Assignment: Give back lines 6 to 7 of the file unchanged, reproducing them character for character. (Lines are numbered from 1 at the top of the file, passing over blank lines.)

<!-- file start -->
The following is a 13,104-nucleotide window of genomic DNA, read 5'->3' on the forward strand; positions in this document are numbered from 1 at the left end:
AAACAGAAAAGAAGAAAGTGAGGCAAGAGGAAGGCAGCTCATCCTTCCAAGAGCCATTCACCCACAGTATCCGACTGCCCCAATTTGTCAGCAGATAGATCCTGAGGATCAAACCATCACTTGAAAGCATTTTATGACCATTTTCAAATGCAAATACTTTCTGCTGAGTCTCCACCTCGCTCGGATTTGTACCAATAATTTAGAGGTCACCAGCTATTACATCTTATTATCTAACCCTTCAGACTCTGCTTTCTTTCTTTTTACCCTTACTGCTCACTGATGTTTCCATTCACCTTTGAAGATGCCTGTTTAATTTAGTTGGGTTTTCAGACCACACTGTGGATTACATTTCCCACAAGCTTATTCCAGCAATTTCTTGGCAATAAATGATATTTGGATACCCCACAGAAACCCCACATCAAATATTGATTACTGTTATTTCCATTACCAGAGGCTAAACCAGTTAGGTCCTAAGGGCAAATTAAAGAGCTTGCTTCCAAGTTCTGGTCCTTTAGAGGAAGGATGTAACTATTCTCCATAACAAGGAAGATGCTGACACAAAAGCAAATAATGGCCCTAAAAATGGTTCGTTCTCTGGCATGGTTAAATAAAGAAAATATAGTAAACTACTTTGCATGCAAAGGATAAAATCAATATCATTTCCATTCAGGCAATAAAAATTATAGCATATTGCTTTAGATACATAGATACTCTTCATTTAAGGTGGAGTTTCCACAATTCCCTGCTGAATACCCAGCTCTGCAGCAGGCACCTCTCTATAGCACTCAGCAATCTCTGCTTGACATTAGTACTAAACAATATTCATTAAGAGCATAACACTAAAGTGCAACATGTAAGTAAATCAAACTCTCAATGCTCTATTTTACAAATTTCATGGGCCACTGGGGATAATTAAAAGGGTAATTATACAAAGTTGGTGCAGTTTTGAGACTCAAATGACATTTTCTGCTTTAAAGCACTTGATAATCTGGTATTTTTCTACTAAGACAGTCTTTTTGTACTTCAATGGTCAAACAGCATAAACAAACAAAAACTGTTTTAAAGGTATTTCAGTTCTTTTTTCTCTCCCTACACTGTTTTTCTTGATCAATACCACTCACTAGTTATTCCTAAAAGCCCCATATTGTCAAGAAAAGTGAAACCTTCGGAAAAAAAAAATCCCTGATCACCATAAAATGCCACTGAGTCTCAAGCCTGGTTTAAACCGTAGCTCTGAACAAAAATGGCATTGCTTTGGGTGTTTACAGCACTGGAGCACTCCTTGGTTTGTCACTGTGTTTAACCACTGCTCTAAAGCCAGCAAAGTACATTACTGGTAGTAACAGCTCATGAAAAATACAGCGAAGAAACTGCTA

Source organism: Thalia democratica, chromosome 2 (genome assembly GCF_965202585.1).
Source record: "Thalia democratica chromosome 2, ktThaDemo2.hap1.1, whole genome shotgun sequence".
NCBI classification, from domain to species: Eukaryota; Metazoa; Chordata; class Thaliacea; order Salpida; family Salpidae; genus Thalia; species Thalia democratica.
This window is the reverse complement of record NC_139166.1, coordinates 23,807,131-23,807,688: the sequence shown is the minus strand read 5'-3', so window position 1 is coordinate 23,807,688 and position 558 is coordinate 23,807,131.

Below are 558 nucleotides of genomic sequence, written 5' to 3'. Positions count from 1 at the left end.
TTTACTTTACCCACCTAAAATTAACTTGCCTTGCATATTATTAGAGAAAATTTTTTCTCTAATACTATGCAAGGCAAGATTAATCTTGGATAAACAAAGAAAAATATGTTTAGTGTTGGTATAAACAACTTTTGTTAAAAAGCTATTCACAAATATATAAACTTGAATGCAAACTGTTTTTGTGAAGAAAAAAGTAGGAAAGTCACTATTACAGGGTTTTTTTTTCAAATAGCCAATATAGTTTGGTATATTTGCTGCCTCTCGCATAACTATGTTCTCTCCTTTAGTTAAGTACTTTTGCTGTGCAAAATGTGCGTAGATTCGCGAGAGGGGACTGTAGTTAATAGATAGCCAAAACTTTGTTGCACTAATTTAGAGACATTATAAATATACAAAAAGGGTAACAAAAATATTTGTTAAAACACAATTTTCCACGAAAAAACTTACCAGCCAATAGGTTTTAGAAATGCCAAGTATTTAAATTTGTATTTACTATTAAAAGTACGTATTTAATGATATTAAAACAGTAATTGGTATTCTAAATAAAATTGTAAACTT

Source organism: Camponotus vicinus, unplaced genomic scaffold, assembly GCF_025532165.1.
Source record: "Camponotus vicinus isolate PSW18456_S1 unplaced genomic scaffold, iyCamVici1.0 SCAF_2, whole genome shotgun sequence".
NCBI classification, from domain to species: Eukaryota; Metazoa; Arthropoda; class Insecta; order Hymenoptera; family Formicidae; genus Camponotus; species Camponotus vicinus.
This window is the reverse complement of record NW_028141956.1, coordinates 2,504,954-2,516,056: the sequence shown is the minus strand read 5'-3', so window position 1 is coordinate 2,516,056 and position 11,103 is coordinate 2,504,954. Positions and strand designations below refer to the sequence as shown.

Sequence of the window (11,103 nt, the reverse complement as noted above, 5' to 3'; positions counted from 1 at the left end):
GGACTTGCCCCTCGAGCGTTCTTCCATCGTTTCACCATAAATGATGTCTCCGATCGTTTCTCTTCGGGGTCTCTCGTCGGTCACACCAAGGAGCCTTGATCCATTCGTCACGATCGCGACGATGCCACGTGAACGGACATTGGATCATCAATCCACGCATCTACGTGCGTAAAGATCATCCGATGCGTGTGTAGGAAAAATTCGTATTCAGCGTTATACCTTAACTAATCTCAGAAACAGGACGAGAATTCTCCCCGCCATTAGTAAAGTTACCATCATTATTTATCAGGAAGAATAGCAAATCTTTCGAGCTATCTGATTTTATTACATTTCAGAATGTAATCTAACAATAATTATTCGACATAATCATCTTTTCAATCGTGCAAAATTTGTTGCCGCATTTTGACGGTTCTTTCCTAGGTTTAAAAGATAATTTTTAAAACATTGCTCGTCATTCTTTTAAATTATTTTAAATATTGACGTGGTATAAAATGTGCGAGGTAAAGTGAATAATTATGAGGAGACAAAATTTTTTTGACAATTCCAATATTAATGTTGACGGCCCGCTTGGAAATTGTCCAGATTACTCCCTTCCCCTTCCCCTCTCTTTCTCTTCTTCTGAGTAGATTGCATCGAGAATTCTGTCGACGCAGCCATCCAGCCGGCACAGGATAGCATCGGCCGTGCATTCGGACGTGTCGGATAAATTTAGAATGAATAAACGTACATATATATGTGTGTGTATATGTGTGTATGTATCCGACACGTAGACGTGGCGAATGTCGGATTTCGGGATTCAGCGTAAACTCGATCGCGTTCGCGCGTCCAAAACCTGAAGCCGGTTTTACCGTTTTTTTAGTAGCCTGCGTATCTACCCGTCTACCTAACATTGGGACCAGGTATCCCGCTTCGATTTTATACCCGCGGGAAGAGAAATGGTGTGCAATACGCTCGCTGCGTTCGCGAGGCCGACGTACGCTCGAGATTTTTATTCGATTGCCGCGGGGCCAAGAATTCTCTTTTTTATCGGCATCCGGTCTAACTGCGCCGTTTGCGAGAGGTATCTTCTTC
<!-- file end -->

This window is the reverse complement of record NC_139166.1, coordinates 23,807,131-23,807,688: the sequence shown is the minus strand read 5'-3', so window position 1 is coordinate 23,807,688 and position 558 is coordinate 23,807,131.

Below are 558 nucleotides of genomic sequence, written 5' to 3'. Positions count from 1 at the left end.